Mind & Body

This Adorable Test Measures Children's Grasp of Language Rules

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If you find one rock and then you find another, you would have two rocks. If you find one shell and then you find another, you would have two shells. If you gave your beach companion one kiss and then gave them another, you'd have given them two kisses. In all of these cases, you're turning the singular noun into the plural, but you're doing it slightly differently each time. The question is: How do people know to do it differently? Did they just learn these words on their own, or did they learn the rules they follow? To answer this question, a linguist in the 1950s quizzed small children with a measure that's come to be known as the Wug Test.

This Is a Wug

Turning "shell" into "shells" and "fish" into "fishes" are examples of morphology, or word formation. A morpheme is an irreducible unit of meaning — if a word were an atom, morphemes would be the protons and electrons. "Fish" is a single morpheme, for instance, while "fishes" is made up of the morphemes "fish" and "es," and "meaning" is made up of the morphemes "mean" and "ing." Meanwhile, an allomorph is kind of like a synonym for a morpheme: "s" makes a word plural, as in "rocks," but so do its allomorphs "s" (pronounced "z" as in "shells") and "es" (pronounced "ez" as in "fishes"). Knowing which allomorph to use in which case is an essential part of knowing the rules of language.

For a study published in 1958, the psycholinguist Jean Berko Gleason set out to understand how children think about morphology. But that was no small feat. She knew she couldn't just ask kids to recite the plural forms of existing English words because there was no way to know whether they simply memorized the words themselves instead of understanding the rules for forming them.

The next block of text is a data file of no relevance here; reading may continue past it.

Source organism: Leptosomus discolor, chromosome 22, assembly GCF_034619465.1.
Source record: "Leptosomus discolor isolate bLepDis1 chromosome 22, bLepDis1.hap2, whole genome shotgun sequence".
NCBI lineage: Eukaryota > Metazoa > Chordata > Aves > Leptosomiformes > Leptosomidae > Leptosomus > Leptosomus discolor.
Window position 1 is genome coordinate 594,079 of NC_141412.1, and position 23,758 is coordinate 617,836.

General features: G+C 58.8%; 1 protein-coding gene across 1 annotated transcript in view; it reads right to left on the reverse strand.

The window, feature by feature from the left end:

Instead, she came up with nonsense words. Here's how the test went down: An experimenter would show the child a card with colorful pictures on it, then read what was written on the card. For example, a card might feature a bird-like creature with the following text:

"This is a WUG.

Now there is another one.

There are two of them.

There are two ____."

The child would have never heard of a wug, but if they knew the rules of morphology, they could easily answer correctly: "There are two wugs," pronouncing the "s" like a "z."

The test didn't only deal with plural forms. It also measured the children's ability to perform all sorts of inflection, including making nouns possessive ("niz" to "niz's"), making verbs past-tense ("rick" to "ricked") or third-person singular ("naz" to "nazzes"), and making adjectives comparative ("quirky" to "quirkier") and superlative ("quirkiest"). It also tested their understanding of compound words with questions like "Why do you think a blackboard is called a blackboard?" (The correct answer would be "Because it's a board that is black.")